Sunday, August 21, 2011

White House aims to keep federal role in mortgages

President Barack Obama has directed a small team of advisers to develop a proposal that would keep the government playing a major role in the nation's mortgage market, extending a federal loan subsidy for most homebuyers, according to people familiar with the matter.

The decision follows the advice of his senior economic and housing advisers, who favor maintaining the government's role as an insurer of mortgages for most borrowers. The approach could even preserve Fannie Mae and Freddie Mac, the mortgage-finance giants owned by the government, although under different names and with significant new constraints, people knowledgeable about the discussions said.

The president's decision to preserve a major role for the government marks a big milestone in the effort to craft a new housing policy from the wreckage of the mortgage meltdown and could mean a larger part for Fannie and Freddie than administration officials had signaled.

In a statement, the White House said it is premature to say that senior officials have agreed on any of the three main options outlined earlier this year in an administration white paper on reforming the housing-finance system.

"It is simply false that there has been a decision to move forward with any particular option," said Matt Vogel, a White House spokesman. "All three options remain under active consideration, and we are deepening our analysis around how each would potentially be implemented. No recommendation has been made to the president by his economic advisers."

The proposal is likely to draw criticism from many Republicans, who blame the financial crisis on policies that they say overly encouraged the housing market. And many economists, including some who have worked in the White House under Obama, consider the federal role harmful to the free market.

But if this approach became law, it probably would keep in place the kind of popular home loans that have been around for decades: 30-year fixed-rate mortgages with relatively low interest rates.

Officials have not determined whether to advance a final proposal before the 2012 presidential election. Officials from the White House, the Treasury Department and the Department of Housing and Urban Development are working out the details.

The government could maintain a substantial role in various ways. These include restructuring Fannie and Freddie as public utilities overseen by a government regulator.

The government would no longer guarantee their financial health, as in the past, but would continue to backstop the mortgage-backed securities they issue using loans made by private banks.

Or the two companies could be shut down and replaced with several successors that, likewise, would have their mortgage-backed securities guaranteed by the government in exchange for a fee. A federal guarantee, by reducing the risk to investors, can make it cheaper for firms to raise money for making home loans, in turn reducing mortgage rates.

For years, Fannie and Freddie, shareholder-owned companies chartered by Congress to support the housing market, owned or insured trillions of dollars in home loans. When the housing market crashed, the government seized the companies, and it has spent more than $150 billion propping them up.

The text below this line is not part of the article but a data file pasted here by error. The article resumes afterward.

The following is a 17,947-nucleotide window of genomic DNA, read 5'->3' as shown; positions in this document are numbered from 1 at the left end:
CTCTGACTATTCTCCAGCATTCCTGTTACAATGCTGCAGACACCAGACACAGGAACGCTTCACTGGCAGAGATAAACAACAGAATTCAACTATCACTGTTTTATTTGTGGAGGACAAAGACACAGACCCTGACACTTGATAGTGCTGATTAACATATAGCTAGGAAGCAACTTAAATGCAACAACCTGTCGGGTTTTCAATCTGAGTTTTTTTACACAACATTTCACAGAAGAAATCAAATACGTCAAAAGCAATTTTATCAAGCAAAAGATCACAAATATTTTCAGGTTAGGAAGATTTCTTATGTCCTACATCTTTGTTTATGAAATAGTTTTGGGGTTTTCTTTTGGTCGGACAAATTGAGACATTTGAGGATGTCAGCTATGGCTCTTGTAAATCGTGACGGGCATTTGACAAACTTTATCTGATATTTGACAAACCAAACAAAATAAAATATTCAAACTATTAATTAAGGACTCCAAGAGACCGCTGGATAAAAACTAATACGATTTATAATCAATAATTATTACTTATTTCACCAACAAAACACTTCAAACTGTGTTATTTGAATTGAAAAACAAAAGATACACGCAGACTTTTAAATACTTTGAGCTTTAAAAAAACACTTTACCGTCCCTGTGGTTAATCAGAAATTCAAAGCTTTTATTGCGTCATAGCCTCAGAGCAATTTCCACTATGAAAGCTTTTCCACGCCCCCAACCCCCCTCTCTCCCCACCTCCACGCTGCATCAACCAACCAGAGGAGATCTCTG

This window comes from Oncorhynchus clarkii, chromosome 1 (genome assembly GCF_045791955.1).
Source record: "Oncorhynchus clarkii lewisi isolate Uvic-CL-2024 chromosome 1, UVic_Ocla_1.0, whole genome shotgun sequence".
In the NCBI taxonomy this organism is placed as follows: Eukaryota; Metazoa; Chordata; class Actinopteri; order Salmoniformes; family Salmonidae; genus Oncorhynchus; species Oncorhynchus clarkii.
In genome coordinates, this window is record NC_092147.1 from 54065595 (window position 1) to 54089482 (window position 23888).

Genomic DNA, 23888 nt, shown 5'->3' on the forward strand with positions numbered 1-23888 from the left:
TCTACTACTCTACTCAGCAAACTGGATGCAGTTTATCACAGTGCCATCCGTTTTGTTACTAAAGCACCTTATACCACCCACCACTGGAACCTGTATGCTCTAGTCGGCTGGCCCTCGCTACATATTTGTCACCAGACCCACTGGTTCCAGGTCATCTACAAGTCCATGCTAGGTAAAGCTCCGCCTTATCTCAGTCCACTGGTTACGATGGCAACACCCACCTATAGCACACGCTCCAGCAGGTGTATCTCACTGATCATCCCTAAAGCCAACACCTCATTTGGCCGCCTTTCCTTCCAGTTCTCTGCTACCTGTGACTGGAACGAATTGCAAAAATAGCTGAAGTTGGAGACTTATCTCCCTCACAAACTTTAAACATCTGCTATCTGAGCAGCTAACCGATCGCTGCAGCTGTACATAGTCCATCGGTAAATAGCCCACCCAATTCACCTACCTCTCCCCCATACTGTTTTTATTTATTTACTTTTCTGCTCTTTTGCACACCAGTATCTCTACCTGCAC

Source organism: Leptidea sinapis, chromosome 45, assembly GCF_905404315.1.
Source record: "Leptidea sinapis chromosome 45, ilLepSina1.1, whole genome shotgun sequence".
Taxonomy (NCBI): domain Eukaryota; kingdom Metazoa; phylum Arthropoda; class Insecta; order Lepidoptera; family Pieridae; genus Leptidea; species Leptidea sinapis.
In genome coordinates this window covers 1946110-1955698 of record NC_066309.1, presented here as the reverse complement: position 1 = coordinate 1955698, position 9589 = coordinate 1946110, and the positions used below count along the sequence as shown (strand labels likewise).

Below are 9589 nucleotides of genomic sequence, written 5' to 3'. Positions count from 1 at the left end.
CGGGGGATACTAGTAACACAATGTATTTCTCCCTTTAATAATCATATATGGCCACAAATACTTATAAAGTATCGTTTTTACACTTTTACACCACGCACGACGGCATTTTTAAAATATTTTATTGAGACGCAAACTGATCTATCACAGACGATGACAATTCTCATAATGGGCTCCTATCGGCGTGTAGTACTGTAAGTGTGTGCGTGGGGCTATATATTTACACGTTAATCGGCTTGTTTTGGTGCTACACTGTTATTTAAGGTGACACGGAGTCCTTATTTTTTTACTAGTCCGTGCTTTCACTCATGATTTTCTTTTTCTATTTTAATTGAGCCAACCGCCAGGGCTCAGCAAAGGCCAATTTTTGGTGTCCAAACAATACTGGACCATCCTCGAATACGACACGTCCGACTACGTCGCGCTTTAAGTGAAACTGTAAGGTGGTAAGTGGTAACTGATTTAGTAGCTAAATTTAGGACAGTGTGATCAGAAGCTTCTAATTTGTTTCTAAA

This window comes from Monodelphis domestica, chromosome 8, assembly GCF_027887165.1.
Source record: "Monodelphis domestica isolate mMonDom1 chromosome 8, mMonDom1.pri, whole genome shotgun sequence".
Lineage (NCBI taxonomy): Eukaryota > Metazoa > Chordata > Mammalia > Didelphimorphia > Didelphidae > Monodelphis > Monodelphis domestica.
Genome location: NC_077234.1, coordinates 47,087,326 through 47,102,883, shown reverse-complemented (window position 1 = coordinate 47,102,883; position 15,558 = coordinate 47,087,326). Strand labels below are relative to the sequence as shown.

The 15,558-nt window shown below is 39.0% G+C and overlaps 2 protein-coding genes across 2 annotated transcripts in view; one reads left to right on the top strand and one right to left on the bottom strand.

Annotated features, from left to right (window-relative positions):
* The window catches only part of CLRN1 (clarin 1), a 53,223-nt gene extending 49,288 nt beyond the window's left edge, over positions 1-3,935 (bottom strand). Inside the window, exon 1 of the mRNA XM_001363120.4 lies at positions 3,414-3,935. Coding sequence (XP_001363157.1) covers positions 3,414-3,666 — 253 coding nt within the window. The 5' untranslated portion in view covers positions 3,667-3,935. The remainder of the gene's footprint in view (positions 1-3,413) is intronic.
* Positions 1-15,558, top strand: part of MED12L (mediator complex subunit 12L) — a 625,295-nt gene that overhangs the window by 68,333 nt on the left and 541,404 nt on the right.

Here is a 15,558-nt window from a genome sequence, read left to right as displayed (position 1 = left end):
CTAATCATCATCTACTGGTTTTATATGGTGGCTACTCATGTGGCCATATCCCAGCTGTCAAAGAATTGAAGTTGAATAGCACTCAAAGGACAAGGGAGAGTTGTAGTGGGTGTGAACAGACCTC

Since then, Fannie and Freddie have played a key role in ensuring the availability of mortgages amid the market upheaval. But the Obama administration has said it wants to scale back the federal role.

In weighing whether to preserve Fannie and Freddie, administration officials have several concerns, said people familiar with the discussions who spoke on condition of anonymity because the talks are still preliminary.

The companies spent decades developing a market in which investors worldwide can buy and sell securities backed by U.S. home loans, and administration officials don't want to jeopardize that.

Officials don't want to punish the thousands of Fannie and Freddie employees who have specialized knowledge about the mortgage market and had nothing to do with the poor business decisions top executives made in the run-up to the financial crisis.

But some critics warn that nearly any government role could leave taxpayers on the hook.

"The long-term consequence is that the taxpayers ultimately have to bail out the government's losses," said Peter Wallison, a fellow at the American Enterprise Institute. "There is only one legitimate role for government in guaranteeing mortgages. That is mortgages for low-income people, to enable them to buy homes."

Under the approach Obama endorsed, the government would seek to limit the exposure of taxpayers.

Fannie, Freddie or other successor companies would charge a fee to mortgage lenders and banks and use the money to create an insurance pool to cover losses on mortgage securities caused by defaults on the underlying loans.

The government would be the last line of defense in case of another housing-market meltdown, using taxpayer money to cover losses only if the insurance pool ran dry.

Some special advantages awarded to Fannie and Freddie would be eliminated, according to people familiar with the matter.

For example, the two companies were allowed for decades to do business while holding a fraction of the reserves - essentially, rainy-day money - that banks and other financial firms were required to hold. This advantage allowed Fannie and Freddie to grow large.

The companies, or the firms that replace them, would have to start holding much more in reserve.

by Zachary A. Goldfarb Washington Post Aug. 16, 2011 12:00 AM

White House aims to keep federal role in mortgages

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